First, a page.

Expert says ‘unlikely’ cadet could have been saved, inquest hears
- Credit: Archant
A cardiologist told an inquest it would have been “very unlikely” that paramedics could have saved a 14-year-old air cadet’s life if they had reached him earlier.
Professor Perry Elliot told Walthamstow Coroner’s Court yesterday he could only speculate on what led to the death of David Efemena who died on March 23 last year while on a weekend trip to the Bramley Defence Training Estate, Hampshire.
A post mortem examination revealed David had an anomalous coronary artery which, prof Elliot said was the “primary cause” of his death.
A congenital heart anomaly is a condition in which an artery is lodged between the two main valves, which compress it, reducing blood flow to the heart.
Prof Elliot said the condition would be exacerbated by exercise and was unable to explain why it would have had a fatal effect early in the morning, following eight hours rest.
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He said: “This is why I think something must have happened to him before his heart stopped.”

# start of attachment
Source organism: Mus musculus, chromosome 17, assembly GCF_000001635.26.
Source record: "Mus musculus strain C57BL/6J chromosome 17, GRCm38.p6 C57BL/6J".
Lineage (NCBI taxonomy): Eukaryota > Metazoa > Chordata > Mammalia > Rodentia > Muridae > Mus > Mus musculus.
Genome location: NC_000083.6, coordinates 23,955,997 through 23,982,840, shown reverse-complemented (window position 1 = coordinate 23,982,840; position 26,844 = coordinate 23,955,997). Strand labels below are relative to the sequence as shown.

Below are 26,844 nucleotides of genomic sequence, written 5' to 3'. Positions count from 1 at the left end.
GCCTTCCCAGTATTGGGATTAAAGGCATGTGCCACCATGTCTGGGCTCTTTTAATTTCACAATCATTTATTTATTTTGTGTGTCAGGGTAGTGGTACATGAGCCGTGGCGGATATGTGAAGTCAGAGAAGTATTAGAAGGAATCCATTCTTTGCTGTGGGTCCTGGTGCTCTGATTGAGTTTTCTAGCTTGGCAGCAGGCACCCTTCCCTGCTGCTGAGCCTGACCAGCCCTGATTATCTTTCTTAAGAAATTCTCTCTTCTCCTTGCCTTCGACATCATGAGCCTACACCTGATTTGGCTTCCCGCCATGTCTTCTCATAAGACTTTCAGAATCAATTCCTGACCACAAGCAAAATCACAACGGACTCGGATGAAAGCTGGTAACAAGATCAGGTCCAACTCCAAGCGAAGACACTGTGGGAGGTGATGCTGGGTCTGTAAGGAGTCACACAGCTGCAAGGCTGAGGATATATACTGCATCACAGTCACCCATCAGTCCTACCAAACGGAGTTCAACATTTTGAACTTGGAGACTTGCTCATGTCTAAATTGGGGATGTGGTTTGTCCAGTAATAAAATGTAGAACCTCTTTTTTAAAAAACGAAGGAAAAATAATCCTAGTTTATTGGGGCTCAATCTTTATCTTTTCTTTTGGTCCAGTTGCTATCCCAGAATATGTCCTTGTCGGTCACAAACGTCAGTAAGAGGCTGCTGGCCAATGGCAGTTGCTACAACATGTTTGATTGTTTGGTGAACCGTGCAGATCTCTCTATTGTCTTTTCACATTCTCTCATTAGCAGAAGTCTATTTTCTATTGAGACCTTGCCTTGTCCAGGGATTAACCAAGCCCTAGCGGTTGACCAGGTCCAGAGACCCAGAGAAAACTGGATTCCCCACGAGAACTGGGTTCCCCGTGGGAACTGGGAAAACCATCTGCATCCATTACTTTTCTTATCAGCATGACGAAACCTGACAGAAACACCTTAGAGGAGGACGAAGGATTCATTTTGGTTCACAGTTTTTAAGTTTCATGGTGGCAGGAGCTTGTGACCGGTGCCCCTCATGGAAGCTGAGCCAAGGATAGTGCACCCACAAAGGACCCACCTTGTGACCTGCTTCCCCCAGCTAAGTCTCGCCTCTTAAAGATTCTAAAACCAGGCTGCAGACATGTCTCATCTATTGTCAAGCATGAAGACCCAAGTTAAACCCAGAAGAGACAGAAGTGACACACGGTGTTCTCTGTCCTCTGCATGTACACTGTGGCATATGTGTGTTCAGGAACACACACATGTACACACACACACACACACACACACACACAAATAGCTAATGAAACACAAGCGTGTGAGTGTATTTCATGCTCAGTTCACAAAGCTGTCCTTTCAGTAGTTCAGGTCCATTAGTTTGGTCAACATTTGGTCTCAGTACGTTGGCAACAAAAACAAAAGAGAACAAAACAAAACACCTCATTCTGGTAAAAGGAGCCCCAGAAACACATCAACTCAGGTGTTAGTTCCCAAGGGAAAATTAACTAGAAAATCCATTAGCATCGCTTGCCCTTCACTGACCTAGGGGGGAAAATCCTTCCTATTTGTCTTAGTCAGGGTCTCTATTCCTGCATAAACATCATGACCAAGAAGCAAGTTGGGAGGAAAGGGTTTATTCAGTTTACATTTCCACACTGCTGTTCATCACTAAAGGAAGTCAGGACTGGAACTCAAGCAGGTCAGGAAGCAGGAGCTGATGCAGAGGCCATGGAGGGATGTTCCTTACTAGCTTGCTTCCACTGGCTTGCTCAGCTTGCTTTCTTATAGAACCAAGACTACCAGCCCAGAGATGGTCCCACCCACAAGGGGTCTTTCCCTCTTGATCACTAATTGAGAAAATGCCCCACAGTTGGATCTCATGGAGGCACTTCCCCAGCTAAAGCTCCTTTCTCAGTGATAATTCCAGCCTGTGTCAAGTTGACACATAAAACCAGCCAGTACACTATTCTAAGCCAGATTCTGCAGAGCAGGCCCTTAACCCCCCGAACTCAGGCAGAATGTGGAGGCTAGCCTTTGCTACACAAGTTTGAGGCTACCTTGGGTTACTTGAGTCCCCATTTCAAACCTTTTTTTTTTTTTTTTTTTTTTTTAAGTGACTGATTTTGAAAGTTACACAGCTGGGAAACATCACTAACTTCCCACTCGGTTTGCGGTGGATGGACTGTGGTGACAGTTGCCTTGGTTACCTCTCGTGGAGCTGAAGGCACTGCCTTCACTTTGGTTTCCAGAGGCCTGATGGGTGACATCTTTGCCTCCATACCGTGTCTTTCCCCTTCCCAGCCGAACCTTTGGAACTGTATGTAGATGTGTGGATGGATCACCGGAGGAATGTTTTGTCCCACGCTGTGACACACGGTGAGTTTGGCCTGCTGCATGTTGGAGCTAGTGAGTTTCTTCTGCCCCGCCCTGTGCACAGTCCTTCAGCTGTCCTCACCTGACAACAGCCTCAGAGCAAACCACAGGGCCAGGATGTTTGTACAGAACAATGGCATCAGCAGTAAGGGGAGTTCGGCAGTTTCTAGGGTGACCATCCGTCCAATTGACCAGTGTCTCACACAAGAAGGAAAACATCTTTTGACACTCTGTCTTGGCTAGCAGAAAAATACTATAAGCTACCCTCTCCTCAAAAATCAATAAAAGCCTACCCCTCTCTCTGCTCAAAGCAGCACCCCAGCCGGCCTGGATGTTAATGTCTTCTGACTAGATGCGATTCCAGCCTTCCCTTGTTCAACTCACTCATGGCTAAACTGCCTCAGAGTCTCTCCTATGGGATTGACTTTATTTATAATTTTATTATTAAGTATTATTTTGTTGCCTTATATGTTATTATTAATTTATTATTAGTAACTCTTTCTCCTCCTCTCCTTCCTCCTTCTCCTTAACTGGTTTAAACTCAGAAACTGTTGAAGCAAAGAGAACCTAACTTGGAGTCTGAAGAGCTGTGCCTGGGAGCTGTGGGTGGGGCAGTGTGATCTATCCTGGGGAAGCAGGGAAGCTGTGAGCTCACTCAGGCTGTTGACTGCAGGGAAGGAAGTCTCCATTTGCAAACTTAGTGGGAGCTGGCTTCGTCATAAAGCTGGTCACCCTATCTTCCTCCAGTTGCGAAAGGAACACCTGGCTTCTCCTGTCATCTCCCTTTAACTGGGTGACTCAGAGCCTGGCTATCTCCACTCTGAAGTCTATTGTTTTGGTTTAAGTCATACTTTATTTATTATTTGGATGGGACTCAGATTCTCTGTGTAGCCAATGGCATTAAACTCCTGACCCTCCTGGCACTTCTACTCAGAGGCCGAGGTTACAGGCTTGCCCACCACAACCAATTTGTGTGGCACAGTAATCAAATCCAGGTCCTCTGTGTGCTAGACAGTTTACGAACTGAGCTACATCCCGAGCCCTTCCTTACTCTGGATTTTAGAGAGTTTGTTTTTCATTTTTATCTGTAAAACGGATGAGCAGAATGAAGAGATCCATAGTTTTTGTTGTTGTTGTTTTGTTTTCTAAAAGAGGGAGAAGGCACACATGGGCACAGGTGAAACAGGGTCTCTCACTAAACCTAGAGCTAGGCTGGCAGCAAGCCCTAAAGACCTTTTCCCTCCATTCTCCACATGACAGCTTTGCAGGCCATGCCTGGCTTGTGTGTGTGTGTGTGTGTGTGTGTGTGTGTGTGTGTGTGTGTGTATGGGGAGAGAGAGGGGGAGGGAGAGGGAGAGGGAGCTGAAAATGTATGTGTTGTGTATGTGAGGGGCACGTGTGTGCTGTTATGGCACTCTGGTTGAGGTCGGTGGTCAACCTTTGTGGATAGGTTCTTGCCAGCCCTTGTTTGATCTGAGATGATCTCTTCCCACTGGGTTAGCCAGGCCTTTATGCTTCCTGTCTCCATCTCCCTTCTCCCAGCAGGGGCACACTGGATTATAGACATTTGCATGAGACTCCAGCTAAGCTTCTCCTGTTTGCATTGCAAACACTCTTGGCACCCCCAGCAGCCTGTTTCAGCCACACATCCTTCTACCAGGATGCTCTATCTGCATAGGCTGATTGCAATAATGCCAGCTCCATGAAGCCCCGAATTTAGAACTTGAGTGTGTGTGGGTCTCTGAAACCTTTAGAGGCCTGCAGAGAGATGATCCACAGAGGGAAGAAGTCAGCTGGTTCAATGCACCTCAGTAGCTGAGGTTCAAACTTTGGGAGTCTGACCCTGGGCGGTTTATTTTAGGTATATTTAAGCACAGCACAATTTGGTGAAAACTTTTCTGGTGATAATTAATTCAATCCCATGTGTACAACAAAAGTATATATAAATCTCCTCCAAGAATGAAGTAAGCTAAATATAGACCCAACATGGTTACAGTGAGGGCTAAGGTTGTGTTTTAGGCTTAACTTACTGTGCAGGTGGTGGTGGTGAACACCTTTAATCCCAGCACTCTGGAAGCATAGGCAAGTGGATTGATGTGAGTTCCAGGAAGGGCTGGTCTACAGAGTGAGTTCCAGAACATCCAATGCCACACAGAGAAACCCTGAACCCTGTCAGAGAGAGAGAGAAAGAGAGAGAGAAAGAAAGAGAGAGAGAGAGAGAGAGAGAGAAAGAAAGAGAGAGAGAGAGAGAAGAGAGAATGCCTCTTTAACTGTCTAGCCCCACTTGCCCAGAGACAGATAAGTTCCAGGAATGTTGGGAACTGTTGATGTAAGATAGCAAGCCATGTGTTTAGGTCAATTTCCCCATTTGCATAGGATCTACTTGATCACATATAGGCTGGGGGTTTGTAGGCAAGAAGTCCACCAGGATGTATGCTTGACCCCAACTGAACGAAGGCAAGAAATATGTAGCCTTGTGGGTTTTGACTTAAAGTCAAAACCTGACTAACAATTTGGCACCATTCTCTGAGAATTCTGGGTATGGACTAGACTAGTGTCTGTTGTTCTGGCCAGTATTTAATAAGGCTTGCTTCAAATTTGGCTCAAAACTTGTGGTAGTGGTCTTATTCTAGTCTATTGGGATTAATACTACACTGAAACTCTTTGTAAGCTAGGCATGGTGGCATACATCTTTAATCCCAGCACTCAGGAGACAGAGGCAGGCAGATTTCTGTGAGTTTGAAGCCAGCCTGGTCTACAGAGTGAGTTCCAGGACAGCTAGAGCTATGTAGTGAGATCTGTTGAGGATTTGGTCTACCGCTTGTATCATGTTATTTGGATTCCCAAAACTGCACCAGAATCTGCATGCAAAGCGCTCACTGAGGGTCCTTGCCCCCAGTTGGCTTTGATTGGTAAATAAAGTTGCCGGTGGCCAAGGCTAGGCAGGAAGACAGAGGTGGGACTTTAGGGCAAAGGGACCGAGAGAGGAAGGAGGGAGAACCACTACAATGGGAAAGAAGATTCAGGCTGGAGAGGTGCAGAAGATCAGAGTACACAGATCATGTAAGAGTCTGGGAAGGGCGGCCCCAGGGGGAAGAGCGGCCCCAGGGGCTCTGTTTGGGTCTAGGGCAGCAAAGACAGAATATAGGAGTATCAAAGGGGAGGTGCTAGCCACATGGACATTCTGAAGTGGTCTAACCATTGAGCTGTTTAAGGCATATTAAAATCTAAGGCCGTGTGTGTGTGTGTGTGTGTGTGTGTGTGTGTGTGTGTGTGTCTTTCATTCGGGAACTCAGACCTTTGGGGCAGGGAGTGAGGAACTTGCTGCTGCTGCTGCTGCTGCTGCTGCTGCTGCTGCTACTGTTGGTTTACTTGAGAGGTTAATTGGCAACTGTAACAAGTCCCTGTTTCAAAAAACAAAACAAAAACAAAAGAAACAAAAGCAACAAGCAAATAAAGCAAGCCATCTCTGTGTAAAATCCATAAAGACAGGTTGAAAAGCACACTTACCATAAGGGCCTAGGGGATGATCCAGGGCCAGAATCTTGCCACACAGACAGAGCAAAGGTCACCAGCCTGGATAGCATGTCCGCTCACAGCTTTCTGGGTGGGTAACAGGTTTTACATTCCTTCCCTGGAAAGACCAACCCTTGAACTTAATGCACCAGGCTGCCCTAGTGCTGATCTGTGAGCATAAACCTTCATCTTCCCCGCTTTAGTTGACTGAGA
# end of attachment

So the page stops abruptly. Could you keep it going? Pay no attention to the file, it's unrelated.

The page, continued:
Samantha Jones, who is representing the family, asked prof Elliott whether the outcome would have been different if the squadron leaders had reached David earlier.
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He explained that David’s condition would have reduced the chance of paramedics successfully resuscitating him.
David had been diagnosed as a carrier of, mild blood condition, sickle cell trait, but Dr Andrew Will, haematologist, told the inquest the 10 hour escape and evasion exercise, he took part in would not have been “severe enough” to trigger a reaction.
Coroner Nadia Persaud said: “There is not enough evidence of the cause of death for it to be neglect.
“The most likely conclusions are going to be narrative and natural causes.”
The inquest continues on Monday.